Grand Theft Auto III, the car-stealing, open world game that came to Android in celebration of the series beginning ten long years ago, got a nice update today, bumping it to version 1.3. Besides the usual bug fixes, the GTA update expands the game's compatibility to ASUS' Eee Pad Transformer Prime and the Medion Lifetab, while also adding support for Gamestop's wireless game controller, and enhanced controls for other gamepads and Sony's Xperia Play.
Stop me if you've heard this one before: An Android-powered <game console / TV / toaster> that's <buzz-phrase> and will <more buzz, with gratuitous usage of 'revolutionize'> and change <your life / entertainment / socks> FOREVER.
I have my own personal skepticism around Kickstarter projects to begin with, so bear with the cynical jabs. GameStick is an Android gaming console on a USB stick, and it just reached its $100,000 Kickstarter funding goal.
What's that on your phone? Gorilla Glass 2? Psh, I guess that's alright for 2012, but Corning is about to make 2013 one whole digit more durable with Gorilla Glass 3. As is the tradition, Corning will be on hand at CES with Gorilla Glass 3 samples for the assembled press to beat up as a demonstration of its durability. How durable is it? Corning thinks it's pretty alright.
Corning's new strengthened glass has been tweaked at the molecular level to slow the spread of cracks and make scratches less visible.
The long, hard road towards the future of Android slogs on. While Gingerbread still remains the largest major version of the platform, its dominance is decreasing steadily. As of January 3rd, Gingerbread only represented 47.4% (down from 50.6% in December)of all Android devices. The second runner-up was Ice Cream Sandwich with 29.1% (up from 27.5% in December). The two versions of Jelly Bean totaled up to 10.2%, though if you subdivide by the Summer and Winter releases, they get much farther apart: 4.1 accounts for 9%, while 4.2 is on a measly 1.2% of devices.
You're crazy for this one, ARCHOS! Today, the company most known for releasing the best cheap Android tablets before the Nexus 7 swooped in and drove a wedge between the concepts of "cheap" and "inexpensive" announced the TV Connect. This thing is designed to plug into your set and essentially turn it into a giant Android tablet. With a remote control. No, it's not Google TV. What.
The TV Connect will come with a 1.5GHz "Multi Core" processor of indeterminate origin, 1GB RAM, 8GB of storage, and Android 4.1.
Well, it's CES time again – time for manufacturers to show off what they've been working on for the last several months in hopes of coaxing you into opening your wallet to them. Normally, we get a slew of fantastic, exciting, and innovative devices in the CES storm; however, there are also a few that just aren't worth even considering. This new Polaroid tablet for kids is one of them.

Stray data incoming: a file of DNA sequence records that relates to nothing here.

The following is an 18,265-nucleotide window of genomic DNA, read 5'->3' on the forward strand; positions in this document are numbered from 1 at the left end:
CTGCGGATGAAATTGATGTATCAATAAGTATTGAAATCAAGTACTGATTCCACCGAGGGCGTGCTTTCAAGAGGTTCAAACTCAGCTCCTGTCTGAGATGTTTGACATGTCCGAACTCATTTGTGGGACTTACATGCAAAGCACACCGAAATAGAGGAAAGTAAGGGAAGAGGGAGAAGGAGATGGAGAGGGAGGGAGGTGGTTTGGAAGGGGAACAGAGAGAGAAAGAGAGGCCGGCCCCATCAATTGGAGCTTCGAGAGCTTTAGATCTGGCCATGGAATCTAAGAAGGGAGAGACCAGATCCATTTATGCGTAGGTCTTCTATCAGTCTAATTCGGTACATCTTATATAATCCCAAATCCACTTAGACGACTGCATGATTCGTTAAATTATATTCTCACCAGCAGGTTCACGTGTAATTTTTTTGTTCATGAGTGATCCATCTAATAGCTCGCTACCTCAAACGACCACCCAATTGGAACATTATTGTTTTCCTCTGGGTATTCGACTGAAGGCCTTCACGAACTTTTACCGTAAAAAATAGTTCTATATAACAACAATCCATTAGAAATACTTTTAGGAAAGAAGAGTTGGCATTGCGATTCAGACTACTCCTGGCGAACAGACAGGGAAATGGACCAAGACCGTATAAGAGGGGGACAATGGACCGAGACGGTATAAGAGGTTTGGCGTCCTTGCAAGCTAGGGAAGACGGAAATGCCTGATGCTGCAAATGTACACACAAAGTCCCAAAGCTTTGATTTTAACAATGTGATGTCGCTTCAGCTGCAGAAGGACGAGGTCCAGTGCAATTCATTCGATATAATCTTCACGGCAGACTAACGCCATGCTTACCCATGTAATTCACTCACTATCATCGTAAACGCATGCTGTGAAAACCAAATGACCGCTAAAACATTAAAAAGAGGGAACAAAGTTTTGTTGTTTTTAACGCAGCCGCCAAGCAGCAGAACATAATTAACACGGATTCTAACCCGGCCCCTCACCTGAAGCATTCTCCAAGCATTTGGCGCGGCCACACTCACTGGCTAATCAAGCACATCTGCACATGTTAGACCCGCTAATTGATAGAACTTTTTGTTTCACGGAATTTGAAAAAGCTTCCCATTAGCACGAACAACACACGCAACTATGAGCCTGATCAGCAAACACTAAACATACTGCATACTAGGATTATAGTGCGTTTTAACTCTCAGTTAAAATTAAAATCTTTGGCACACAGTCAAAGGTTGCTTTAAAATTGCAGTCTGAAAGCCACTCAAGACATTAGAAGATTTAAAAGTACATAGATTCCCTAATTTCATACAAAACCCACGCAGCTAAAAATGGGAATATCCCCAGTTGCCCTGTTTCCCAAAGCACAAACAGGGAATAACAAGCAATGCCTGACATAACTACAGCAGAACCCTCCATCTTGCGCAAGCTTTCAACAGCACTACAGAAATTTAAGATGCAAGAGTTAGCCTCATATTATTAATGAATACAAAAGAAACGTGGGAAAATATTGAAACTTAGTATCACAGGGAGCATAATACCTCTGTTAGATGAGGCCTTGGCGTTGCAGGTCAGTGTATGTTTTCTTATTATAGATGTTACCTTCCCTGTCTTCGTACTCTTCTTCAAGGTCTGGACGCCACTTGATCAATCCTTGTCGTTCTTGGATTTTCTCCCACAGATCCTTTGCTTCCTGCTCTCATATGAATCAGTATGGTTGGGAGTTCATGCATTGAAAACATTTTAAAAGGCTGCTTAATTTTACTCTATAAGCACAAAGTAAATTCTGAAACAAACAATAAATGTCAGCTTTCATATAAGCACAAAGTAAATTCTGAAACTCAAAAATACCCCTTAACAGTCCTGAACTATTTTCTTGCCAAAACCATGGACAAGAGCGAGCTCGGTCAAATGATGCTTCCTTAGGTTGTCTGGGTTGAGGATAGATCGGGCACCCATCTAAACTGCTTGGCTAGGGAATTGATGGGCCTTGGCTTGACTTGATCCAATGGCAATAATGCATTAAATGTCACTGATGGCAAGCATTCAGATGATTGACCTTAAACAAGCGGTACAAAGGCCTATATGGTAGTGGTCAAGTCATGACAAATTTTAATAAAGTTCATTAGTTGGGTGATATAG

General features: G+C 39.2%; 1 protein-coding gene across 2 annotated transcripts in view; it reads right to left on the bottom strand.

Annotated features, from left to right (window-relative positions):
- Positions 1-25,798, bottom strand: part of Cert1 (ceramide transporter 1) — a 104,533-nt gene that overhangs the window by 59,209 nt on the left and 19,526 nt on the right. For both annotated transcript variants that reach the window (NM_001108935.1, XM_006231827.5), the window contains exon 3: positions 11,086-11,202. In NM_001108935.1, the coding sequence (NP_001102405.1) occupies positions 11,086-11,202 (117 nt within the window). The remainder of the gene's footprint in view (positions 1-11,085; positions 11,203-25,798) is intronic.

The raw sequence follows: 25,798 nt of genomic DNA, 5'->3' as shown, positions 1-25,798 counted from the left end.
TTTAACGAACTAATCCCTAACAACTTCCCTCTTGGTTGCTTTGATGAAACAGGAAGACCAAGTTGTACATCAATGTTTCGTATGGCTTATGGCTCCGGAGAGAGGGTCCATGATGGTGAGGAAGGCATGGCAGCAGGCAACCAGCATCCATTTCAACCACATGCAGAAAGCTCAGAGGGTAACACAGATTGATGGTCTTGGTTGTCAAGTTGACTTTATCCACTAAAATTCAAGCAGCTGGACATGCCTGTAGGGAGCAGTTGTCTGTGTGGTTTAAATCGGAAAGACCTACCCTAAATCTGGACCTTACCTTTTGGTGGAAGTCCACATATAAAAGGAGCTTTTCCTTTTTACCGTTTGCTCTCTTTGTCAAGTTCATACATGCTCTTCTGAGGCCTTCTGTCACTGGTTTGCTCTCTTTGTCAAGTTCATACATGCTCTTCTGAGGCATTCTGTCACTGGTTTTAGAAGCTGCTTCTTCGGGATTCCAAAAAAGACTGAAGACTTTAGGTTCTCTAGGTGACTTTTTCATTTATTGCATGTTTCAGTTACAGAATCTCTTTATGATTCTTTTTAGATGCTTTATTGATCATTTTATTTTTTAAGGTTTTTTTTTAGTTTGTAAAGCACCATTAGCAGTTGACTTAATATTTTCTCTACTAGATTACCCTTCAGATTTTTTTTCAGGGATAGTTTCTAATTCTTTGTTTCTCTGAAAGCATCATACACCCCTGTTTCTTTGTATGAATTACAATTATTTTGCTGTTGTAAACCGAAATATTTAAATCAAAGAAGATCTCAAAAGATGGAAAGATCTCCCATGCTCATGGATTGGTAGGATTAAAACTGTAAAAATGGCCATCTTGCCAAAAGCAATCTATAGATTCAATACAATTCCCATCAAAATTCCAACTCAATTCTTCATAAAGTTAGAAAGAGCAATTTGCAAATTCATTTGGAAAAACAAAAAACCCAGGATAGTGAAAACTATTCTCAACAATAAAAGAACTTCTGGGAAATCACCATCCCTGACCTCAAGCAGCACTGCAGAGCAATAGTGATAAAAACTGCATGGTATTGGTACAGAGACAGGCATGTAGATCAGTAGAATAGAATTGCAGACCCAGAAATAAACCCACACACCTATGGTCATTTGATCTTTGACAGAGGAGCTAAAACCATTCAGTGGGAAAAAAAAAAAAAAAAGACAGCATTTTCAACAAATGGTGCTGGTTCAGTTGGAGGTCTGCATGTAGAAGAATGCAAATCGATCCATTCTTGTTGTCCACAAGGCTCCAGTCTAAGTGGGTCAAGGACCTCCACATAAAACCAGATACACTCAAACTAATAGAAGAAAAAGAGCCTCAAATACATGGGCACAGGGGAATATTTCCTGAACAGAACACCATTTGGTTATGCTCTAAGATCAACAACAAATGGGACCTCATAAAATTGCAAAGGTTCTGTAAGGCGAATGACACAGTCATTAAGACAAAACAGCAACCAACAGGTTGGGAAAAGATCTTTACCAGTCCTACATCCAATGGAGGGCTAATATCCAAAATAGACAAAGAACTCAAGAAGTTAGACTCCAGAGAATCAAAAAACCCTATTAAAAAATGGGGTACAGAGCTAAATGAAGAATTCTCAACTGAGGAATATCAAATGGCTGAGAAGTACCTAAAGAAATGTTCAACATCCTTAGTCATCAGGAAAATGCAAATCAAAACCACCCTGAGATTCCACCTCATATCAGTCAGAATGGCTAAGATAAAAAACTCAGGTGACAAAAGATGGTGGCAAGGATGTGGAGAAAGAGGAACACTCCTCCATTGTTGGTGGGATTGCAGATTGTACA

NEEDS MOAR BEZEL!
I'll be the first to admit – this one's a bit of a mess. Samsung just started pushing a small OTA update to Galaxy S III units in the UK, which is said to bring a number of potentially major fixes. Considering there's no official word (or changelog) from Samsung, however, we're having to go on hearsay for this one.
Firstly, this update fixes the bug that allows any app to root and gain full access to Exynos 4 systems.
Alright, Google. It's time to stop leaving your VoIP service to languish on the vine. Facebook has released a double-whammy of big news bits. For starters, today the social network is rolling out an update to its Messenger app that will allow users to send each other short, recorded audio clips. It's voicemail for the 21st century, if such a thing can even exist without being horrible. And, really, this sounds like it's not.
If you were wondering if this is the sort of legal story you should pay attention to on Android Police, let me make it easy: it is. This is probably the biggest legal story in the mobile sphere since Apple's victory over Samsung last August. Yeah, that important.
This morning, the FTC announced at a press conference that Google had settled its antitrust claims with the agency, and that Google agreed to two very important stipulations as part of that settlement relating to mobile.
It's easy for the tech world to forget that not everyone is looking to buy a new $200 phone on contract every six months. Vodafone UK hasn't forgotten, though. The British carrier is launching a new service to help put top-tier smartphones in the hands of pay-as-you-go customers by selling them lightly used hardware. More specifically, phones exchanged within the carrier's 7-day return window.
If you're buying a phone without a contract, the up-front cost would be slightly cheaper, as one would expect from a used device.